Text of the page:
This is why some people respond better to hypnosis than others:- New Stanford University School of Medicine research illustrates how the brains of non-hypnotizers differ from those who can.
This is why some people respond better to hypnosis than others.
The October issue of Archives of General Psychiatry published a study using functional and structural magnetic resonance imaging to show how people who cannot be hypnotized have less activity in executive control and attention areas. “There’s never been a brain signature of being hypnotized, and we’re on the verge of identifying one,” said senior author and psychiatry and behavioral sciences professor David Spiegel, MD.
- Spiegel, who runs the Stanford Center for Integrative Medicine, said such a development would help scientists comprehend hypnosis’ mechanics and improve its therapeutic usage.
- Spiegel thinks that 25% of his patients cannot be hypnotized, although hypnotizability is not personality-based.
- “There’s got to be something going on in the brain,” stated he.
- A trance-like condition of hypnosis increases focus and concentration.
- It has been used clinically to relieve pain, tension, anxiety, and phobias by improving brain control over sensation and behavior.
- This study provides intriguing new information about neurological capability for hypnosis, which modulates activity in focused attention brain areas.
- “Our results provide novel evidence that altered functional connectivity in [the dorsolateral prefrontal cortex] and [the dorsal anterior cingulate cortex] may underlie hypnotizability,” the team said in the publication.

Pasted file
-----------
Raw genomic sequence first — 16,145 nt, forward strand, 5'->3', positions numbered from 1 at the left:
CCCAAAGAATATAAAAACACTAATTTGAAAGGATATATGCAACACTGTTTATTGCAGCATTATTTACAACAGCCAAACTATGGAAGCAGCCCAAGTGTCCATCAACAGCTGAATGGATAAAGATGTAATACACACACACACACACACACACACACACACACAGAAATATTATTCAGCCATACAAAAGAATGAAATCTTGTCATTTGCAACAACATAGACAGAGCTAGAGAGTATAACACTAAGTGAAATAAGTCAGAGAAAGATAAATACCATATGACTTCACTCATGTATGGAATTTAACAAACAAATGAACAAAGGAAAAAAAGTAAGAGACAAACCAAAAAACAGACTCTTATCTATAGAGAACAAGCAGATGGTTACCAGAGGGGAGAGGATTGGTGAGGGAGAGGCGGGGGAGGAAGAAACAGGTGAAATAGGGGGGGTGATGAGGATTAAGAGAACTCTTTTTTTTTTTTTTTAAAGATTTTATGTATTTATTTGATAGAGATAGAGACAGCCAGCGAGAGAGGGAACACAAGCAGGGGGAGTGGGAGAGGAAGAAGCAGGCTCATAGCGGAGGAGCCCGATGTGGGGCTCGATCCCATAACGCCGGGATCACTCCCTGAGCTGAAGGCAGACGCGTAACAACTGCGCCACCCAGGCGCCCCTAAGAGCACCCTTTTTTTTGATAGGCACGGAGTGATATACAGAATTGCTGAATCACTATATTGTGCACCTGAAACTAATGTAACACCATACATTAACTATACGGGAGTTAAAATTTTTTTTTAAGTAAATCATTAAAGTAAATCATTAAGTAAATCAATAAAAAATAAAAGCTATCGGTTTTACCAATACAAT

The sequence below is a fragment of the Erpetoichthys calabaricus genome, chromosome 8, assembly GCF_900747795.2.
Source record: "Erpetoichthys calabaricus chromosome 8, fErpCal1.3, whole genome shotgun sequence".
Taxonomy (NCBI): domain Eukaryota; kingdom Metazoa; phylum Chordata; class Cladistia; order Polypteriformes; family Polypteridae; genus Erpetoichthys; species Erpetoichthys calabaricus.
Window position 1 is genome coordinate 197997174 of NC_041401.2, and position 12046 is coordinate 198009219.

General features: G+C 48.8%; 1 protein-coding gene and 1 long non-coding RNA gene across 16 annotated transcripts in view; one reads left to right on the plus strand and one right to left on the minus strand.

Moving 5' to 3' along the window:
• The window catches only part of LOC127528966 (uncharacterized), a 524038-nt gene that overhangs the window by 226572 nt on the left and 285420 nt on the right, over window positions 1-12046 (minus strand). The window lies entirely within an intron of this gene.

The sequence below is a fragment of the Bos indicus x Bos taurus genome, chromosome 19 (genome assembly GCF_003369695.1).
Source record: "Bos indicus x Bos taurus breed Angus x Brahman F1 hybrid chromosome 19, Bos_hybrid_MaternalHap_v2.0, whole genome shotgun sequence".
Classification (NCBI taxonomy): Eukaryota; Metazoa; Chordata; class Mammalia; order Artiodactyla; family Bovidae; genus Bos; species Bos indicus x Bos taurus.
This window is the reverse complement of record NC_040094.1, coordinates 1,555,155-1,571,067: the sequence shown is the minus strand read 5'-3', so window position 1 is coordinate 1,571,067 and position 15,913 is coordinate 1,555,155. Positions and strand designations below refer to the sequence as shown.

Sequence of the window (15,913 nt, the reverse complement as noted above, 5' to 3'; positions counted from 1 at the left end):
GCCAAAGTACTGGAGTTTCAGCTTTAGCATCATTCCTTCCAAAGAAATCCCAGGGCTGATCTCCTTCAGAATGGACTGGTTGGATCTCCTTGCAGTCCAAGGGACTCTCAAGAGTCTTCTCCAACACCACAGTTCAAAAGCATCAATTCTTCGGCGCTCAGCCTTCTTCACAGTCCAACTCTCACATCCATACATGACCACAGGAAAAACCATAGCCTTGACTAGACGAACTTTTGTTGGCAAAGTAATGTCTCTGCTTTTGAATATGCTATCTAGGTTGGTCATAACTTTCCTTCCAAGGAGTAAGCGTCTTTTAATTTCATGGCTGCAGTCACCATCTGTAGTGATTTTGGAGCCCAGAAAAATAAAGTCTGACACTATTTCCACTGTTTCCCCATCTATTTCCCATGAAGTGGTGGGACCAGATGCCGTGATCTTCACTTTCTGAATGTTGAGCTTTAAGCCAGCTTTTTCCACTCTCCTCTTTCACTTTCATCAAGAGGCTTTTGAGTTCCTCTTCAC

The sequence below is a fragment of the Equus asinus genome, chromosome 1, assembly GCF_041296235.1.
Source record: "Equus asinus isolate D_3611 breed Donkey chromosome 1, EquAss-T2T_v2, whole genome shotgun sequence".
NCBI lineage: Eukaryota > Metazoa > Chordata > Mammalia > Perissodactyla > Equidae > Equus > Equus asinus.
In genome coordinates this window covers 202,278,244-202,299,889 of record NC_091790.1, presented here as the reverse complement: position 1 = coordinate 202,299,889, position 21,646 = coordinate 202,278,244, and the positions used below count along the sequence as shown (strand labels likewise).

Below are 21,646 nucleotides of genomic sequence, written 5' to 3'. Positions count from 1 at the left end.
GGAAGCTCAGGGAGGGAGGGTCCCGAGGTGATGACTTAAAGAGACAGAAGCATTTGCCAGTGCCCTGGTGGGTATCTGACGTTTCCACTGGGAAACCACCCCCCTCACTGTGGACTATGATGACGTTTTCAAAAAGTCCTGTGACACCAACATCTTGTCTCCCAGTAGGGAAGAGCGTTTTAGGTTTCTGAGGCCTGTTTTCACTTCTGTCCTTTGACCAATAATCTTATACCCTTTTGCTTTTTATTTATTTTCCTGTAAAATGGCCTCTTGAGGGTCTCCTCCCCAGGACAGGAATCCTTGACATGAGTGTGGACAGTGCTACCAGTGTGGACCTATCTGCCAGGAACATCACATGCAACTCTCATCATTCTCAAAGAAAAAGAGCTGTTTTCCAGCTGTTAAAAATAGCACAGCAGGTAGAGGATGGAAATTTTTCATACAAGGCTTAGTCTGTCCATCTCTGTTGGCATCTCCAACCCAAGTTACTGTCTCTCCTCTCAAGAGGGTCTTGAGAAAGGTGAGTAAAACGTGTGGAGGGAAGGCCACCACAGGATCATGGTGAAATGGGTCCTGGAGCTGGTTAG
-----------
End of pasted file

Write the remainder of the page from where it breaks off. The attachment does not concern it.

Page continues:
- The investigation involved functional and structural MRI scans of the brains of 12 persons with high and low hypnotizability by Spiegel and his Stanford colleagues.
The researchers examined the brain’s default-mode network, used when the brain is idle, the executive-control network, which makes decisions, and the salience network, which prioritizes things. Spiegel reported that both groups exhibited an active default-mode network, but more hypnotizable participants had stronger executive-control network-salience network co-activation.
- In particular, the left dorsolateral prefrontal cortex, an executive-control region of the brain, and the dorsal anterior cingulate cortex, part of the salience network and involved in attention focusing, were activated in the highly hypnotizable group.
- Those with minimal hypnotizability have little functional connection between these two brain locations.
- Spiegel was glad he and his colleagues uncovered something clear.
- “The brain is complicated, people are complicated, and it was surprising we were able to get such a clear signature,” he said.
- Spiegel also stated the study shows that cognitive style, not personality, determines hypnotizability.
- “Here we’re seeing a neural trait,” stated he.
- The authors plan to study how hypnosis affects these functional networks.
- Spiegel and his team are recruiting high- and low-hypnotizable patients for another fMRI investigation performed under hypnosis.
- The National Center for Complementary and Alternative Medicine funds it.
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